I felt inadequate. Like, really inadequate.

Jack was one of my first C-Suite coaching clients, many moons ago, and in one of our first sessions Jack kept chattering about a specific dilemma he was facing. The situation that troubled Jack was way “out of my league.” Jack was speaking about nuances and contingencies I did not understand. A little voice in my head kept whispering say something, say something. I chimed in a few times, asked a couple of questions.

But when the hour came to an end, I felt utterly deflated. I had been so useless. I had added no value to this conversation.

You were so helpful, Jack said to me as we shook hands and left the room.

Go figure.

Somehow, I had gotten the most basic piece of active listening right. I had shut up and allowed Jack to talk.

Gave Jack space. Had not over-interfered. At times, insight comes by simply speaking out loud, and we gain clarity in the act of speaking. I got lucky. Because mature Active Listening involves a heck of a lot more insight than my lucky accident.

I like to listen. I have learned a great deal from listening. Most people never listen.

Ernest Hemingways

In my experience, most of us think good listening boils down to doing three things:

  1. Not talking when others are speaking.
  1. Letting others know we’re listening through facial expressions and verbal sounds (“Mmm-hmm”). These are often called attending behaviors.
  2. Being able to repeat what others have said, sometimes word-for-word. At its finest, we call this paraphrasing.

While this is what you might learn in a corporate communication skills class, research conducted by Jack Zenger and Joseph Folkman (“What Great Listeners Actually Do,” HBR, July/August 2016) shows that these behaviors fall far short of Active Listening at its finest.

Basic Active Listening behaviors are not ACTIVE enough.

Zenger and Folkman analyzed data describing the behavior of 3,492 participants in a development program designed to help managers become better coaches. As part of this program, their coaching skills were assessed by others in 360-degree assessments. Zenger and Folkman identified those who were perceived as being the most effective listeners (the top 5%). They then compared the best listeners to the average of all other people in the data set and identified the 20 items showing the largest significant difference.

The authors arrived at some unexpected conclusions. They organized these conclusions into four main areas. These areas transcend traditional Active Listening wisdom. They transcend listening to all that isn’t said. They suggest an explicitly ACTIVE engagement in a conversation. As we listen.

4 Cornerstones of Mature ACTIVE LISTENING

1. Good listening is much more than shutting up.

People perceive those who periodically ask questions that promote discovery and insight to be the best listeners. These questions may, in fact, respectfully challenge old assumptions, but they do so in a constructive way. Sitting in silence and nodding our head does not provide any evidence that we are listening. Asking a good question tells the other person not only that we heard what they said, but that we comprehended it well enough to desire additional information.

Good listening is consistently viewed as a two-way dialogue rather than a one-way speaker-versus-listener transaction. The best conversations are ACTIVE. Highly ACTIVE.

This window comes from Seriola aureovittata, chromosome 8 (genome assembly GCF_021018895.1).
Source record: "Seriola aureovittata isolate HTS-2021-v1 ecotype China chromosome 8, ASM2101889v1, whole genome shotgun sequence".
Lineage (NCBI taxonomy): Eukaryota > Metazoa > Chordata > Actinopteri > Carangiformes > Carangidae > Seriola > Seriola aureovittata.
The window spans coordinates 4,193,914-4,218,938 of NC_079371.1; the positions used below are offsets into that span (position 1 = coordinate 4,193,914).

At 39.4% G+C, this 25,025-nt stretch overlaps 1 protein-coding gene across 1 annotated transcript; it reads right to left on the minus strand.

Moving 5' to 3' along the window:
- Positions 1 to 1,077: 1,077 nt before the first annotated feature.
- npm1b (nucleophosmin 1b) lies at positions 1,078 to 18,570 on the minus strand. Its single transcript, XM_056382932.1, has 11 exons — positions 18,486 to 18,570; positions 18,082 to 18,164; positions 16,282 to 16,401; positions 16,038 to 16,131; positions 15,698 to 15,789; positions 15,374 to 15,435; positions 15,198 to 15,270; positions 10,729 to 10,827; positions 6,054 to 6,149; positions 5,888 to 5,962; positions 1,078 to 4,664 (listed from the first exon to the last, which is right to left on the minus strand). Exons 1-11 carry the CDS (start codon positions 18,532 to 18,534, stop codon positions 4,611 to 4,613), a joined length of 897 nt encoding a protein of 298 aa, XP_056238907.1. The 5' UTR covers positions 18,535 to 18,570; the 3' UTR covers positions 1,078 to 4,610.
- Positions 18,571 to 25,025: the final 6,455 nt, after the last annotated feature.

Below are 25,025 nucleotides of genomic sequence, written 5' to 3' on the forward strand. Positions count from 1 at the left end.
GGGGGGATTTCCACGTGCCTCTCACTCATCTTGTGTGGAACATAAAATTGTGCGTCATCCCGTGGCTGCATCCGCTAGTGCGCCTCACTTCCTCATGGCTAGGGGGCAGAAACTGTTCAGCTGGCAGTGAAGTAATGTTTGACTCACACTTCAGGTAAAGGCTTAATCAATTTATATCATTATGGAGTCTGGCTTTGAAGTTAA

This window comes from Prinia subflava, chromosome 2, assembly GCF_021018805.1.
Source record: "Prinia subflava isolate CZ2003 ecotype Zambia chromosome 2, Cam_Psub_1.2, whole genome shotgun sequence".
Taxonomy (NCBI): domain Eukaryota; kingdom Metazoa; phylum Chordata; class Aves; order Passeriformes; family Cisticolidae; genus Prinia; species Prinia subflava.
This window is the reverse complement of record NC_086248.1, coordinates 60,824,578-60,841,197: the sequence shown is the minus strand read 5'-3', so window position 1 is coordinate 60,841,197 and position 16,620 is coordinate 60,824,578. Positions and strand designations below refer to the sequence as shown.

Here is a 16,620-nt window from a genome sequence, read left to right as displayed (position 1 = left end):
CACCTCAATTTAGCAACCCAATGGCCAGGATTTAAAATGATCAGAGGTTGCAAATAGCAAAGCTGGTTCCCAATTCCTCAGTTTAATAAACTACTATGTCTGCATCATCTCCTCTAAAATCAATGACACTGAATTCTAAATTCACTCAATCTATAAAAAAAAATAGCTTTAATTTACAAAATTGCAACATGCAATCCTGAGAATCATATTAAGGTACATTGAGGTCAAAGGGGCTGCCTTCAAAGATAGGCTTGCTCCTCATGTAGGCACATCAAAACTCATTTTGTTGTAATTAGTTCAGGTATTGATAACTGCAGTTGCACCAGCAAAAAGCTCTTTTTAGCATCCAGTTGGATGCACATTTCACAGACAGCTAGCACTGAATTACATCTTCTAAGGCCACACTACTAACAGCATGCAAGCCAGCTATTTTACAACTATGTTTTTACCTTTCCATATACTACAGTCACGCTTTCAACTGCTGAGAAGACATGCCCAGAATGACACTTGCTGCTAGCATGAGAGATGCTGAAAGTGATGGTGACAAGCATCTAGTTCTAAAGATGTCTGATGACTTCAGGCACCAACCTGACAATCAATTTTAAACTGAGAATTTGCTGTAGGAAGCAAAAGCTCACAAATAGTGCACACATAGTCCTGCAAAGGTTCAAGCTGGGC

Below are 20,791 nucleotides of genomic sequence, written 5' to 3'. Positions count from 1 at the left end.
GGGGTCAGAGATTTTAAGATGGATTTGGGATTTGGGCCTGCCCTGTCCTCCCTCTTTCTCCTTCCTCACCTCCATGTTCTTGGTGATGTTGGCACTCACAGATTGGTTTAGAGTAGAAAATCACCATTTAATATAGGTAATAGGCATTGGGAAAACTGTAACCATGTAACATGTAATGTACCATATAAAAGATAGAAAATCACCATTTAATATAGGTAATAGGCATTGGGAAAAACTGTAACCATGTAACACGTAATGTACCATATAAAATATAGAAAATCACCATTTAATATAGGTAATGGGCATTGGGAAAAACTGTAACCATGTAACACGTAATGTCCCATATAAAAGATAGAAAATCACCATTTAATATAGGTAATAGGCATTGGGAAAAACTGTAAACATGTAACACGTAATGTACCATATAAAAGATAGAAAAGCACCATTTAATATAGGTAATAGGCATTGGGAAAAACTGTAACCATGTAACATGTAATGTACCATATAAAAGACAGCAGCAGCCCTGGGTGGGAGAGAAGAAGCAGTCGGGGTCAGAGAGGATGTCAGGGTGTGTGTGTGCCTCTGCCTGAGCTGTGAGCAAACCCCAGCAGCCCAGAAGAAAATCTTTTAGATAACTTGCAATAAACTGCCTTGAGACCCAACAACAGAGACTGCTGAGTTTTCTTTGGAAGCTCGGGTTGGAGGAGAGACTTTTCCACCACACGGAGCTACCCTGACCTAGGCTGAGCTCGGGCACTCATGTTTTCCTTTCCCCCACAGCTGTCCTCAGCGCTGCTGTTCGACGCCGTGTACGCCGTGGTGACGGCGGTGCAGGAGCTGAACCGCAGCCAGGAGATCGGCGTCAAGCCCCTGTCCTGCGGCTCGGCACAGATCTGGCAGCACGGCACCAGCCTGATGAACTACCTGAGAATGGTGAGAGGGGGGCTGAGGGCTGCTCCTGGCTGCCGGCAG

2. Good listening builds a person’s self-esteem.

The best listeners make the conversation a positive experience for the other party. This simply doesn’t happen when the listener is passive or overly critical. A good listener makes the other person feel supported and conveys confidence in the person. The speaker feels heard, and more importantly, understood.

Good listening is characterized by the creation of a safe environment in which issues and differences can be discussed openly. There is NO experience of good listening without psychological safety.

3. Good listening feels like a cooperative conversation.

In cooperative interactions, feedback flows smoothly in both directions with neither party becoming defensive about comments the other makes. In contrast, poor listeners are often seen as competitive – as if they are listening only to identify errors in reasoning and using their silence as a chance to prepare their next response. While this may make us an excellent debater, it doesn’t make us a good listener.

Good listeners may, in fact, challenge assumptions and disagree, but the person being listened to feels like the listener is trying to help, not trying to win or be right.

4. Good listeners tend to make suggestions.

Good listening invariably includes some feedback. This feedback is provided in a way that others will accept and that opens up alternative paths of moving forward.

This finding surprised Zenger and Folkman since it’s not uncommon to hear complaints that so-and-so didn’t listen, he just jumped in and tried to fix me.

The data suggests that, perhaps, making a suggestion is not itself the problem; it may be the skill with which that suggestion is made. Another possibility is that we’re more likely to accept suggestions from people we already think are good listeners. Someone who is silent for the whole conversation and then jumps in with a suggestion may not be seen as credible. Someone who seems combative or critical and then tries to give advice may not be seen as trustworthy.

This ACTIVE LISTENING playbook is a lot more ACTIVE than most of us thought, isn’t it?

Shut up, focus on the speaker and don’t interrupt are, indeed, great ACTIVE LISTENING starting points. They don’t suffice. Paraphrasing doesn’t suffice, either. Get more ACTIVELY engaged in your conversations. Have the courage to make your conversation a truly cooperative conversation.

One in which you listen, of course.

ACTIVELY.